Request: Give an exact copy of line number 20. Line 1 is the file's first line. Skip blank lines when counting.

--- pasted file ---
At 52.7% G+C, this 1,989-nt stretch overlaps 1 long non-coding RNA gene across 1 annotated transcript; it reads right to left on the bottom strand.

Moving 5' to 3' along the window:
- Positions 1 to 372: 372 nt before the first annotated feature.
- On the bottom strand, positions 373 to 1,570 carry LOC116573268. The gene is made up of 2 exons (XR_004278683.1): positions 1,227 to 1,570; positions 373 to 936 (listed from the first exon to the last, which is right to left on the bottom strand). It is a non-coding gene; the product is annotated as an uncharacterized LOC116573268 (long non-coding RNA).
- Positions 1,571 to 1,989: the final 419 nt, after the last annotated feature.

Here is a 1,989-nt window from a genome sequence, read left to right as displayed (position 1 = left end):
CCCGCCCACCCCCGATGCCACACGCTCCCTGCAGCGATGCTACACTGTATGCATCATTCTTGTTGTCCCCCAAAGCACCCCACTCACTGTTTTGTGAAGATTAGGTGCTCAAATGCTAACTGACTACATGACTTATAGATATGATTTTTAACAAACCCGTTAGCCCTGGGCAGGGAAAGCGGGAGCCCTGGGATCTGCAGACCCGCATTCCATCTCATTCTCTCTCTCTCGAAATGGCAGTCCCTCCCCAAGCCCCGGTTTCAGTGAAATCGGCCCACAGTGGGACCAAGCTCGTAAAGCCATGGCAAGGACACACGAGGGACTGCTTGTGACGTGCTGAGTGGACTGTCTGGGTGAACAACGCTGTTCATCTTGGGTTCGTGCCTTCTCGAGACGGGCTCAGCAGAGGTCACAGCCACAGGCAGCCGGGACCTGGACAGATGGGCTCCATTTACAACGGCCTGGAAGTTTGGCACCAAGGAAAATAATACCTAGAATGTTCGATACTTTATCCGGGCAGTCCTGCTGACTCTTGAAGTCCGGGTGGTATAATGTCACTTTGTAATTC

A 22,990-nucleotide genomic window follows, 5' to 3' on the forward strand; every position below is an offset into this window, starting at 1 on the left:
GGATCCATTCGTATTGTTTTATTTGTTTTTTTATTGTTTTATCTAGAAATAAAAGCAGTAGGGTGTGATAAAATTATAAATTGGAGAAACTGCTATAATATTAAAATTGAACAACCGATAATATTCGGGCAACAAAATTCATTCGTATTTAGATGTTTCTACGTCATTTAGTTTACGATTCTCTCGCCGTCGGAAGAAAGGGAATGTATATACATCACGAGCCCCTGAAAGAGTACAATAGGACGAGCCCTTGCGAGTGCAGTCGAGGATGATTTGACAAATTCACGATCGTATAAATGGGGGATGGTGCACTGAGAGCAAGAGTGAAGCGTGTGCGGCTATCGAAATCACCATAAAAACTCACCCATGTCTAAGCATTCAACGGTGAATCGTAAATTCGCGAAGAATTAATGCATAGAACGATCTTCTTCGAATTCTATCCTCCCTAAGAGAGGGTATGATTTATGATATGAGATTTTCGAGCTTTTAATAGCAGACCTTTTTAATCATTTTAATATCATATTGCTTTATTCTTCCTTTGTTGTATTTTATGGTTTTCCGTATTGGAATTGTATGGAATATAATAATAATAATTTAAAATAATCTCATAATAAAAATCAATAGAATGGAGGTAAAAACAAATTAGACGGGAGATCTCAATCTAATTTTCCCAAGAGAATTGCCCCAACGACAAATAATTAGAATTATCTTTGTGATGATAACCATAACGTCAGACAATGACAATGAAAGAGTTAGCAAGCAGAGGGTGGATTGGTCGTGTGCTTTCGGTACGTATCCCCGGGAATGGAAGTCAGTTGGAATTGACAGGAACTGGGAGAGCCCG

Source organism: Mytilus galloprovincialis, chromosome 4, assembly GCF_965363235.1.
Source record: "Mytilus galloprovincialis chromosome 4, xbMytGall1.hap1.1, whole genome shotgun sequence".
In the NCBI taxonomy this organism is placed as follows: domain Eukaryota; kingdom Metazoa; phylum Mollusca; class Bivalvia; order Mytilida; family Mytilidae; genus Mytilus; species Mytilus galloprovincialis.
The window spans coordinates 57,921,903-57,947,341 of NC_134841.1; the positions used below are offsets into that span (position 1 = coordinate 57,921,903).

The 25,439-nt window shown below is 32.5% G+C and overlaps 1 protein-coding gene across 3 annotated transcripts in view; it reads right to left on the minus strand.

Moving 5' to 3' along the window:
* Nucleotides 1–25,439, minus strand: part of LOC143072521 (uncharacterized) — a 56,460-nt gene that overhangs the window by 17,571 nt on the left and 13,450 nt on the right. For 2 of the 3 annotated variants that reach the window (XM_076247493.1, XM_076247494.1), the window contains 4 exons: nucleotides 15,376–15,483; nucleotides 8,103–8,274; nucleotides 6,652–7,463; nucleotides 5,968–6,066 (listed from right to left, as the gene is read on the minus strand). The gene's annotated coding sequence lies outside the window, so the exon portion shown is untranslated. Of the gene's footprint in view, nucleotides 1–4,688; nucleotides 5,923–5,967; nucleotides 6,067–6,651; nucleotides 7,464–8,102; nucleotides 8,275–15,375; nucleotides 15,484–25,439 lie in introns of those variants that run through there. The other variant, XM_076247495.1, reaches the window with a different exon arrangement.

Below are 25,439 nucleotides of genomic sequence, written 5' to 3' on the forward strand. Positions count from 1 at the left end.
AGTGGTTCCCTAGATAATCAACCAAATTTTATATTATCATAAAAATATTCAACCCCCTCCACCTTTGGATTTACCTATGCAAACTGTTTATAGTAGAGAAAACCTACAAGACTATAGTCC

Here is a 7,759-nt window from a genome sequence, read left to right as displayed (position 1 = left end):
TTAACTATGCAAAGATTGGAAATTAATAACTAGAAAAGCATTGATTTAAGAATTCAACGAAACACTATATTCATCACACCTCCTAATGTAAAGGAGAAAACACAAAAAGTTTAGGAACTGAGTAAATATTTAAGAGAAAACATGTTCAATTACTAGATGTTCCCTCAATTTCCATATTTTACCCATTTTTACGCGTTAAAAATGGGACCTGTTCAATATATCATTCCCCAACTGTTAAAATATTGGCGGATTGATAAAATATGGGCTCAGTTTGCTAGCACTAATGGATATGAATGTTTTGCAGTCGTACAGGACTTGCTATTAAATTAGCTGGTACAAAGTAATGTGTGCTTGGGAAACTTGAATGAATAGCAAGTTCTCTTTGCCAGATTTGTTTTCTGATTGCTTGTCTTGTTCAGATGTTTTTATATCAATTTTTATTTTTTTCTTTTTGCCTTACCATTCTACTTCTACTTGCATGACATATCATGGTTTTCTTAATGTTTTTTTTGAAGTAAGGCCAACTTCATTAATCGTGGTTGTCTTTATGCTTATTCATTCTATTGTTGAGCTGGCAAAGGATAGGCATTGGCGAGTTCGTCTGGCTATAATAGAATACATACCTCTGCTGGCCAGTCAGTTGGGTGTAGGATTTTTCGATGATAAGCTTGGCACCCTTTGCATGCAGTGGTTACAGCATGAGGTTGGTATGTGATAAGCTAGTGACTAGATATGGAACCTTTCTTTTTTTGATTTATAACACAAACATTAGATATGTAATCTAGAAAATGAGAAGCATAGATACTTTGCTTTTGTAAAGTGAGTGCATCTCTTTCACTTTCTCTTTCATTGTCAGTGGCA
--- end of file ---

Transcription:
TTAACTATGCAAAGATTGGAAATTAATAACTAGAAAAGCATTGATTTAAGAATTCAACGAAACACTATATTCATCACACCTCCTAATGTAAAGGAGAAAACACAAAAAGTTTAGGAACTGAGTAAATATTTAAGAGAAAACATGTTCAATTACTAGATGTTCCCTCAATTTCCATATTTTACCCATTTTTACGCGTTAAAAATGGGACCTGTTCAATATATCATTCCCCAACTGTTAAAATATTGGCGGATTGATAAAATATGGGCTCAGTTTGCTAGCACTAATGGATATGAATGTTTTGCAGTCGTACAGGACTTGCTATTAAATTAGCTGGTACAAAGTAATGTGTGCTTGGGAAACTTGAATGAATAGCAAGTTCTCTTTGCCAGATTTGTTTTCTGATTGCTTGTCTTGTTCAGATGTTTTTATATCAATTTTTATTTTTTTCTTTTTGCCTTACCATTCTACTTCTACTTGCATGACATATCATGGTTTTCTTAATGTTTTTTTTGAAGTAAGGCCAACTTCATTAATCGTGGTTGTCTTTATGCTTATTCATTCTATTGTTGAGCTGGCAAAGGATAGGCATTGGCGAGTTCGTCTGGCTATAATAGAATACATACCTCTGCTGGCCAGTCAGTTGGGTGTAGGATTTTTCGATGATAAGCTTGGCACCCTTTGCATGCAGTGGTTACAGCATGAGGTTGGTATGTGATAAGCTAGTGACTAGATATGGAACCTTTCTTTTTTTGATTTATAACACAAACATTAGATATGTAATCTAGAAAATGAGAAGCATAGATACTTTGCTTTTGTAAAGTGAGTGCATCTCTTTCACTTTCTCTTTCATTGTCAGTGGCA